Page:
converting integer to list in python

what is the quickest and cleanest way to convert an `integer` into a `list`?

for example, `132` into `[1,3,2]` and `23` into `[2,3]`. I have a variable which is an `int`, and I want to be able to compare the individual digits so I thought making it into a list would be best, since I can just do `int(number[0])`, `int(number[1])` to easily convert the list element back into int for digit operations.

Thanks for any tips!

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Convert the integer to string first, and then use `map` to apply `int` on it:

``````>>> num = 132
>>> map(int, str(num))
[1, 3, 2]
``````

or using a list comprehension:

``````>>> [int(x) for x in str(num)]
[1, 3, 2]
``````
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I tried what you wrote but it didn't return the same as you did: >>>num =132 >>>map(int, str(num)) <map object at 0x1aed510> (I don't know how format the comment right.) –  GinKin Mar 3 '14 at 15:56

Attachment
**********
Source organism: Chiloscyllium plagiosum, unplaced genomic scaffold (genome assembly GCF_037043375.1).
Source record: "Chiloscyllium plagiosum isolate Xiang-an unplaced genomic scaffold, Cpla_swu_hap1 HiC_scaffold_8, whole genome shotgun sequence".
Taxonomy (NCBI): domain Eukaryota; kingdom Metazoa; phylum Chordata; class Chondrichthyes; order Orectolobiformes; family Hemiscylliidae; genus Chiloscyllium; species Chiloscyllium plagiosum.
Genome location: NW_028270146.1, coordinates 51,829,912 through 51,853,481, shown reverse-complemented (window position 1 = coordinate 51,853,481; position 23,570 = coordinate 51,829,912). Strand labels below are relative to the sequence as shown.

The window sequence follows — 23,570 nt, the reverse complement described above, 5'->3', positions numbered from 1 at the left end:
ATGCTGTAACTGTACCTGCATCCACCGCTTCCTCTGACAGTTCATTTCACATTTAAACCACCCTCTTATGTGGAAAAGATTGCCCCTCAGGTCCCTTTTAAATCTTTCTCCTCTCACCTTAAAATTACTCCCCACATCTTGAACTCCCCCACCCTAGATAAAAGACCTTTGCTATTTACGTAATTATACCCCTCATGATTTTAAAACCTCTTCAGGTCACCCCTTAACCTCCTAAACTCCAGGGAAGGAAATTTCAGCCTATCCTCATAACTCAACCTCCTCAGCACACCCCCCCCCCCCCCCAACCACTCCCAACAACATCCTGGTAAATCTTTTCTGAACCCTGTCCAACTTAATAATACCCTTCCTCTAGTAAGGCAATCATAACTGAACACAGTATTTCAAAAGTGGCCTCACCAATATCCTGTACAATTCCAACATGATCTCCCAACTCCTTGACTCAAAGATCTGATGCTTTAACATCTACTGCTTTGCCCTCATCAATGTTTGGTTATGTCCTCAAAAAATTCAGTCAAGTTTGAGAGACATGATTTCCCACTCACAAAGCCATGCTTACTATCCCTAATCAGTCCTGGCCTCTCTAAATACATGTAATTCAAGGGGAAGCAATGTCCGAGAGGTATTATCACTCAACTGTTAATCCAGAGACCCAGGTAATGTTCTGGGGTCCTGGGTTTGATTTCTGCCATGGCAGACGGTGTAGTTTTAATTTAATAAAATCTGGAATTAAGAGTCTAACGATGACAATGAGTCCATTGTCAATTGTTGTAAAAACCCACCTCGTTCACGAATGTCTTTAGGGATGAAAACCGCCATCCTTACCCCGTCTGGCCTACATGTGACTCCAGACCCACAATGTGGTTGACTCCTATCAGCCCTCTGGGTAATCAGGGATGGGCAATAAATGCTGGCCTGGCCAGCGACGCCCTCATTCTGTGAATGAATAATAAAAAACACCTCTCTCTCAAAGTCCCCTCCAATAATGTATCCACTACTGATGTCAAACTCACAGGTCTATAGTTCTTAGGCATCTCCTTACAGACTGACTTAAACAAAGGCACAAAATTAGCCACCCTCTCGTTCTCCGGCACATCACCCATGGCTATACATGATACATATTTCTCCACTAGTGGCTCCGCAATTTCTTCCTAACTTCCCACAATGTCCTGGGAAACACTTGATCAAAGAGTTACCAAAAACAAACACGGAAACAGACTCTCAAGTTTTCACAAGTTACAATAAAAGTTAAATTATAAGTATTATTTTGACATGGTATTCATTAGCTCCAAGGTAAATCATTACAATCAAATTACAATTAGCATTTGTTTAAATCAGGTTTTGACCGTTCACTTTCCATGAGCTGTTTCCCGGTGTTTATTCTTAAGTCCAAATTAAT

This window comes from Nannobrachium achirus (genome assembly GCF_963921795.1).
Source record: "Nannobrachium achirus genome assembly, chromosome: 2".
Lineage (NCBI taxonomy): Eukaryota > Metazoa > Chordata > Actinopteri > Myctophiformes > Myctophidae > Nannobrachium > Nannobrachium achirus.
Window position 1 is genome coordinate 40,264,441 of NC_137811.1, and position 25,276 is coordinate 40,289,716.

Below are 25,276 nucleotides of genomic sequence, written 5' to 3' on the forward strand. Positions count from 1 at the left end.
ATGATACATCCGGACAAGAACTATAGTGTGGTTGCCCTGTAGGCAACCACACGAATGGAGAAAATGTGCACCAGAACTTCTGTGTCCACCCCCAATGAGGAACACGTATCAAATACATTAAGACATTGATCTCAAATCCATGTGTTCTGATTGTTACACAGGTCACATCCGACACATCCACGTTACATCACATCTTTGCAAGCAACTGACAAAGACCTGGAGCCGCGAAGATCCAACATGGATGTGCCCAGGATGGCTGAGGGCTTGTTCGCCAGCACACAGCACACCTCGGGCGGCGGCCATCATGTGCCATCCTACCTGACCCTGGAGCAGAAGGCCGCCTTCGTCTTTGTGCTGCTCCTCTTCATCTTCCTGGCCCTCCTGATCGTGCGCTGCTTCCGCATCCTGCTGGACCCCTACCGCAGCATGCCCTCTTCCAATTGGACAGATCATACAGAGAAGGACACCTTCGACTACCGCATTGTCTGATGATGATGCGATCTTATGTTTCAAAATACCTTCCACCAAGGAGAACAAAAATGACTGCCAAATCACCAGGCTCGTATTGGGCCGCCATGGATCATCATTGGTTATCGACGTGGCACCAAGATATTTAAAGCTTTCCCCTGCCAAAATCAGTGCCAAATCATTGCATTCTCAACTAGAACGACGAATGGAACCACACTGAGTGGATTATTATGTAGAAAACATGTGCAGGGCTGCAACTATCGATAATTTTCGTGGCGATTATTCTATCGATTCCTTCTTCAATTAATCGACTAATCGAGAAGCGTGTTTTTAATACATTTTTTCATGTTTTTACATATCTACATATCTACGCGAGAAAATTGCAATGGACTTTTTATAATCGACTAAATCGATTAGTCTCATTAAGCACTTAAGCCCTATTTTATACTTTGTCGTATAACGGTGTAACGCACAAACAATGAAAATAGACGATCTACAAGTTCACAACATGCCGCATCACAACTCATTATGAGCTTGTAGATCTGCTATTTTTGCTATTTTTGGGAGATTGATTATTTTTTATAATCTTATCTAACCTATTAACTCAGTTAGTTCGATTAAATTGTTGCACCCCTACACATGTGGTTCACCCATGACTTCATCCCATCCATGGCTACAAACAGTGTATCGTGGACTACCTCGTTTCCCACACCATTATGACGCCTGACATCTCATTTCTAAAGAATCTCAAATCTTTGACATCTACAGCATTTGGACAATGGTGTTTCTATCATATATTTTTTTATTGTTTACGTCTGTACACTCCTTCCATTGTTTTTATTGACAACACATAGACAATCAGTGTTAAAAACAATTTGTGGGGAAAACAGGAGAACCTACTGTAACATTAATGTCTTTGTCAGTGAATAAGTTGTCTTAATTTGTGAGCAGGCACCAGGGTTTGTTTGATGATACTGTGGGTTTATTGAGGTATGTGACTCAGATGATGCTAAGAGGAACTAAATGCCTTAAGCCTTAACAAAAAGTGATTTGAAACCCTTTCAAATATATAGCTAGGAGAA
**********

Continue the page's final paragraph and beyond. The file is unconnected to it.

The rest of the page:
@GinKin For Python 3 you need `list(map(int, str(num)) )`. –  Ashwini Chaudhary Mar 3 '14 at 17:11

The shortest and best way is already answered, but the first thing I thought of was the mathematical way, so here it is:

``````def intlist(n):
q = n
ret = []
while q != 0:
q, r = divmod(q, 10) # Divide by 10, see the remainder
ret.insert(0, r) # The remainder is the first to the right digit
return ret

print intlist(3)
print '-'
print intlist(10)
print '--'
print intlist(137)
``````

It's just another interesting approach, you definitely don't have to use such a thing in practical use cases.

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`list.insert(0, item)` is `O(n)` operation. You could use `list.append(item)` instead and reverse the list at the end: `ret[::-1]`. –  J.F. Sebastian Mar 2 '14 at 17:55

Use `list` on a number converted to string:

``````In [1]: list(str(123))
Out[2]: ['1', '2', '3']
``````
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Why the downvote? –  Tim Dec 16 '12 at 22:13
@Tim: That doesn't give a list of int but a list of strings. –  Benjamin Bannier Dec 16 '12 at 22:13